Valiente—a team that has won just about every major U.S. polo tournament over the years—added the Ylvisaker Cup to the list with an 8-6 victory over GSA in Sunday’s final at International Polo Club Palm Beach.
It took a lot more to get there than the scoreboard made it appear, but that didn’t come as a complete surprise to Valiente. They came into the game keenly aware of newcomer GSA’s penchant for tight margins. But after an initial washout to Tonkawa (12-7 loss), GSA won or lost every other game, including their previous matchup with Valiente, by a single goal.
By midgame in the final things were starting to look uncomfortably déjà vu, with GSA ahead by one (4-3). During halftime a swath of intellectual angst pervaded the Valiente tent, where the team was trying to sort things out. Bob Jornayvaz, Santi Torres and Bautista Panelo wore the expression of a “Jeopardy” contestant just before the music is about to stop. Captain Adolfo Cambiaso leaned on a tent post and looked down, his stare intense enough to drill holes in the ground. He would have to use his strongest muscle—his brain—to stop GSA.
“Honestly [GSA] was playing a good game, and we weren’t. We couldn’t find our system,” said Cambiaso.
But Valiente knew what the problem was, said Jornayvaz. “We were losing because they weren’t releasing the ball. At halftime we totally changed our strategy. We decided to mix up our positions on the throw-ins and knock-ins. In the first half Panelo and Torres were up front in the knock-ins. “In the second half we put Adolfo and Bauti there, and that made [GSA] hit,” said Jornayvaz, who moved from position one to two on the throw-ins.
From there on it was just a matter of getting the ball to Cambiaso (isn’t it always?) and shielding him from GSA’s escalating attacks. Several times Matias Magrini slammed Jornayvaz like a sledgehammer. “He hit me hard, but he never got to Adolfo,” he said.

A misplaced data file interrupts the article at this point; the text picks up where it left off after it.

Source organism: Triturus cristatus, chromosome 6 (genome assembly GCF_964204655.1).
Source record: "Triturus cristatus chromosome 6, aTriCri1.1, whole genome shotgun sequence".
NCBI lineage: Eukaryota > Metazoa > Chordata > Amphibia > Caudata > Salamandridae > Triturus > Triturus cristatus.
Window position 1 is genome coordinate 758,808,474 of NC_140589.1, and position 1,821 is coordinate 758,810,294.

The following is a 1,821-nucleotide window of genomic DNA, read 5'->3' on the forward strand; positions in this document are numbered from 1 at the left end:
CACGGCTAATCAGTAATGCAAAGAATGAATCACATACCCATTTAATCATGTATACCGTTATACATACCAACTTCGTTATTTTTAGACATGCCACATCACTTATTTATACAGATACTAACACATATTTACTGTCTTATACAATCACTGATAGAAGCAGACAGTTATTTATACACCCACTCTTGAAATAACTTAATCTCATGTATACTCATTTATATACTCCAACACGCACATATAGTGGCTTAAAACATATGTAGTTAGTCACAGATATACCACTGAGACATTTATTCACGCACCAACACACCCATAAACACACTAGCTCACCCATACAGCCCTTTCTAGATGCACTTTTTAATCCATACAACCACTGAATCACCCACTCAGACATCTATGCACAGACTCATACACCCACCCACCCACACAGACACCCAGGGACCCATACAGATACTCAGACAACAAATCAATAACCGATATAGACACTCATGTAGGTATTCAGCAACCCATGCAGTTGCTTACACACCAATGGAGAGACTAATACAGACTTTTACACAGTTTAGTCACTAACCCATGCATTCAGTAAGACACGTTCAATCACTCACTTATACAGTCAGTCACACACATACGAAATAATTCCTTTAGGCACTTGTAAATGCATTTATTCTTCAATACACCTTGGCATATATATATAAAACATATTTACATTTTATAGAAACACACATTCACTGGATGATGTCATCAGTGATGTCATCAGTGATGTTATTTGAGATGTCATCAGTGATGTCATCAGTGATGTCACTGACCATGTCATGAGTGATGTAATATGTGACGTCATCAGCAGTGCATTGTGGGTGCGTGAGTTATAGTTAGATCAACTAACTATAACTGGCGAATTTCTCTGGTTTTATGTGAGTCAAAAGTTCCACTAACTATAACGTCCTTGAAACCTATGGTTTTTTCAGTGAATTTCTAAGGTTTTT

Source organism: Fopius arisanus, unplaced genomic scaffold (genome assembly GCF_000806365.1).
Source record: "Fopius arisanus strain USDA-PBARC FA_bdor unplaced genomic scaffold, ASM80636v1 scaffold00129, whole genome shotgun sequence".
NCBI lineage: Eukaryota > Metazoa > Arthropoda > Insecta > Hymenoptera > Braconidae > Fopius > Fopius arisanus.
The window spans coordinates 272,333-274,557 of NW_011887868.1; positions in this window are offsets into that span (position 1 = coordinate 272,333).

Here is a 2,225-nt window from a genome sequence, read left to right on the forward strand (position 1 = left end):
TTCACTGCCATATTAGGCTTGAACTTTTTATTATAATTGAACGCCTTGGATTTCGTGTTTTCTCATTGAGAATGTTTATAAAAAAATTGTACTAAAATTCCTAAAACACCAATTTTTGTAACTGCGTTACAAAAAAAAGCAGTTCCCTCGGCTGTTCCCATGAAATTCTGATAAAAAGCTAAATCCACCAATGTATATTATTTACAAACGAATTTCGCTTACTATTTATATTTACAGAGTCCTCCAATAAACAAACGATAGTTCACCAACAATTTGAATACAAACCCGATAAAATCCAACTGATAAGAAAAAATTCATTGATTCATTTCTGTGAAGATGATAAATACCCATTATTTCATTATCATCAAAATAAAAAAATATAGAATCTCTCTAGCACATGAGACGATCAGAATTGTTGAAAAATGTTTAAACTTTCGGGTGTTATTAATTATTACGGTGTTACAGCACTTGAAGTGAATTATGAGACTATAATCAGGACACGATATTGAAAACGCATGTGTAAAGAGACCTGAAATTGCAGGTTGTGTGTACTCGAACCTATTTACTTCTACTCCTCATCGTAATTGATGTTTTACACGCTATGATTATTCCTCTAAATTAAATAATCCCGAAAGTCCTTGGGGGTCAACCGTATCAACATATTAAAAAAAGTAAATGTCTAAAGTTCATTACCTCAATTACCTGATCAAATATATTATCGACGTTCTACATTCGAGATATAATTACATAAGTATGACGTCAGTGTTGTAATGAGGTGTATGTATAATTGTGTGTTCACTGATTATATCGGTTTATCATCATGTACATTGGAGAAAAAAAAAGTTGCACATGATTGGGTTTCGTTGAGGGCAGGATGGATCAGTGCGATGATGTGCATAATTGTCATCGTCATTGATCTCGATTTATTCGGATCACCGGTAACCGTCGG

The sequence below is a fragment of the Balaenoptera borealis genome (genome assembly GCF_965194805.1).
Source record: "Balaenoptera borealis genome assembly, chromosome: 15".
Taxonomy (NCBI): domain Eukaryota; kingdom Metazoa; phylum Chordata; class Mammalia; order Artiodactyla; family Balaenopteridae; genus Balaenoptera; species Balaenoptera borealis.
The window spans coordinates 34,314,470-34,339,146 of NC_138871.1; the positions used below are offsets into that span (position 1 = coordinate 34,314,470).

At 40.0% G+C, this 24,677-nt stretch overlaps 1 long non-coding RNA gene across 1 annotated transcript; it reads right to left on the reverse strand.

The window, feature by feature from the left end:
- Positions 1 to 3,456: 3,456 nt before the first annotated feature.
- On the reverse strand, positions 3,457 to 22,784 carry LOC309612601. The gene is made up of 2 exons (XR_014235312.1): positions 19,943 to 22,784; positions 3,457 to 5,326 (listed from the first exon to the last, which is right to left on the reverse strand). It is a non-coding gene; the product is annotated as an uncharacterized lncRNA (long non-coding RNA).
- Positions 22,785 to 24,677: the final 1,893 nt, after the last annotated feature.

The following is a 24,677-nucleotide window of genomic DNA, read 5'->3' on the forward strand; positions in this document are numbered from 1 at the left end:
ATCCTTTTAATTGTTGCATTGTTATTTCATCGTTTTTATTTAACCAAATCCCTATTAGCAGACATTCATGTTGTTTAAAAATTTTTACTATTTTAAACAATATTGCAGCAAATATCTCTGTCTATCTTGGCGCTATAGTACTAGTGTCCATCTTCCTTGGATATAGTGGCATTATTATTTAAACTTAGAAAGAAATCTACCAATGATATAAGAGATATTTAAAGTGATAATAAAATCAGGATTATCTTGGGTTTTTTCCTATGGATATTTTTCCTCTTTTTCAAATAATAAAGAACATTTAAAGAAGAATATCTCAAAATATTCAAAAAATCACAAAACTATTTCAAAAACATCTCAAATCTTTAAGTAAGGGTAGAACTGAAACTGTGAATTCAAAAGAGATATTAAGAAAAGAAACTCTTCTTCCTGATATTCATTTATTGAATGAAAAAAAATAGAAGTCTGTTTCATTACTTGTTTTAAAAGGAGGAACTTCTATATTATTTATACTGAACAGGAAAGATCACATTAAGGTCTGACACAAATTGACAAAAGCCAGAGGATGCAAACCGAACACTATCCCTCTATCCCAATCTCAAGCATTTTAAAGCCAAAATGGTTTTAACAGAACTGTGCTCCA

Still, you have to give GSA their due for making it to the final. They are newcomers to the Florida high-goal season. Two of their players are young (Henry Porter and Dylan Rossiter) and the other two seasoned.
GSA thrives when they use their balanced offense, and all four players were involved throughout the game. In open play Magrini and Mariano Gonzalez managed the game well for GSA, working in sync with the ball. But the final result came down to their inability to get around the Valiente blocks to pressure Cambiaso. He had the time and space to set up his team’s attack because of the work of Jornayvaz, Panelo and Torres off the ball. Torres’ effectiveness at protecting defensively when Cambiaso attacked was noticeable on their set plays and on their interceptions.
A flustered GSA started fouling more often in the second half, racking up nine fouls on the day compared to Valiente’s one. Valiente’s calculated effort kept GSA’s Mariano Gonzalez off the penalty line, which was absolutely key to the win. Although Valiente missed all four of their penalty shots in the first half, in the second half Cambiaso went a flawless 3-for-3 from the line. That turned Valiente’s one-goal deficit at the half into a two-goal advantage by the end of the fifth chukker (7-5).
At every opportunity Cambiaso performed one of his best magic tricks, opening the field like Moses parting the Red Sea and bolting between the banks toward goal. GSA reacted by chasing him (which is almost always a losing proposition) or making desperate moves that resulted in fouls and allowed Valiente extra goals in the second half.
Cambiaso finished the day with six goals and the MVP award. His overall assessment: “In all honesty, we didn’t play very well. That was the bad part. The good part is that we won.”
- Valiente shot 5-for-16 (31%), GSA 6-for-13 (46%)
- Total fouls: GSA 9, Valiente 1
- GSA won throw-ins 13-5 but couldn’t turn them into goals at a high rate
- High-scorer and MVP: Adolfo Cambiaso 6 goals (no other player in the final had more than 2)
- Goals per game: 10.4 (5th)
- Shots per game: 14.8 (2nd)
- Fouls per game: 4.0 (1st)
Cover Photo by Liz Lamont Images
All other photos by David Lominska